BOSTON The Boston Globe is in the unfortunate position of having to document its own dismantling.
The New York Times Co. jump started its demolition derby with a demand that the local daily commandeer $20 million in union concessions. The Globe responded in its Saturday edition with a Page 1 above the fold five-column headline that read, “Times Co. threatens to shut Globe, seeks $20m in cuts from unions.”
That’s what’s known in psychological circles as repressed hostility. Or maybe not so repressed.
The next day’s page one above the fold four-column headline read, “Threat to Globe triggers flood of feelings.” Globe reporters fanned out across doughnut shops, newsstands, libraries, luncheonettes and convenience stores to interview distressed Globe readers.
Local luminaries also piped up, from politicians suddenly enamored with the Globe, to religious, cultural and entertainment figures lamenting the prospect of Boston Globe-less.
All that Globe breast-beating, however, struck one observer as entirely counter-productive. Veteran media executive Alan Mutter, who writes the Reflections of a Newsosaur blog, said the Globe coverage “not only was vastly overplayed but also may serve to unnecessarily damage the newspaper’s already weakened business.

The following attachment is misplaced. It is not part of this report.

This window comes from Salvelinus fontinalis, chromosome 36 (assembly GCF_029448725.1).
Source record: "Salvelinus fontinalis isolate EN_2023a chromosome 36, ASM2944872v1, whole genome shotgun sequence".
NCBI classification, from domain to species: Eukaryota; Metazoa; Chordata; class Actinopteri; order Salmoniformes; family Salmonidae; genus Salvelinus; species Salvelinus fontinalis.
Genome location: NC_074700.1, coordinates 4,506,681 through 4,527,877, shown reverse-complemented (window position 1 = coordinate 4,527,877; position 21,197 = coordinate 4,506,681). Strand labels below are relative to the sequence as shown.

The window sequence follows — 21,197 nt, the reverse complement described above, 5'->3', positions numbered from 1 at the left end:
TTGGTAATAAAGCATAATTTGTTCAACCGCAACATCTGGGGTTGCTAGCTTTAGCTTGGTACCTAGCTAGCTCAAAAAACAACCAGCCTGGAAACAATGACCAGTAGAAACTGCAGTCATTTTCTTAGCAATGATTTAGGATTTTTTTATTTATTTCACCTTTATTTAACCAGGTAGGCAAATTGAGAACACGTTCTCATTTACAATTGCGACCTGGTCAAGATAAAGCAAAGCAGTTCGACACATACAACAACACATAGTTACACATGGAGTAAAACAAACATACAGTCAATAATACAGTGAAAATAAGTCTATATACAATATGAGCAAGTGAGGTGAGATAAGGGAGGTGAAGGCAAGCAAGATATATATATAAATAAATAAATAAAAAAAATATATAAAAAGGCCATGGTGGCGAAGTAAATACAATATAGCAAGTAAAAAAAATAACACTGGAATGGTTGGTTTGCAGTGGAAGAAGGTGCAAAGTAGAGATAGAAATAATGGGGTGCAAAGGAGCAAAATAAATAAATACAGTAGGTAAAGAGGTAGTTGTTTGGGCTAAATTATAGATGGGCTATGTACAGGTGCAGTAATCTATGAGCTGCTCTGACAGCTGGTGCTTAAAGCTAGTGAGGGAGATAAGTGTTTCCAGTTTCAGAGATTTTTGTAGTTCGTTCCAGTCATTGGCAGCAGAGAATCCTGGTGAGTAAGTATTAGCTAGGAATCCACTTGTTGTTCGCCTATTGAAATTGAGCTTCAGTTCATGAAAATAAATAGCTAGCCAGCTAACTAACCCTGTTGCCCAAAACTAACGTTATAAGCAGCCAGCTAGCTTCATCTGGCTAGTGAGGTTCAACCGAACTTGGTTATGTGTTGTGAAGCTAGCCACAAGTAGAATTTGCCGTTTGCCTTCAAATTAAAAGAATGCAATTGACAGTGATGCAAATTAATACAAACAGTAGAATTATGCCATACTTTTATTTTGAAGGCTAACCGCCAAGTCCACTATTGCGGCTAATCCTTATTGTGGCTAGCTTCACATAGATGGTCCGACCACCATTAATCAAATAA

“The editors, who evidently let emotion overcome their news judgment, should have known better,” Mutter concluded.
No problem in that department at the Times, where the Globe-ectomy has been business as usual – and not even high-profile business at that. The only story the mother ship has run about Globe cutbacks appeared on page B5.
You can’t get more buried than that unless you’re Jimmy Hoffa.
Meanwhile, back in the Hub of the Universe, the Global warning is very much a hot topic.
On the old-media side you have the Boston Herald and various talk-radio ghouls dancing on what they hope is the Globe’s grave. On the new-media side you have this week’s stirring Blog Rally coordinated to underscore the importance of keeping the Globe solvent — presumably to continue providing blogs with something to criticize.
On the Boston Globe side you have a proud and distinguished newspaper publishing its own slow-motion obituary. That’s certainly not the saddest thing happening in Boston right now, but it might be the most consequential thing in the long run.
John Carroll is senior media analyst for WBUR and a mass communication professor at Boston University.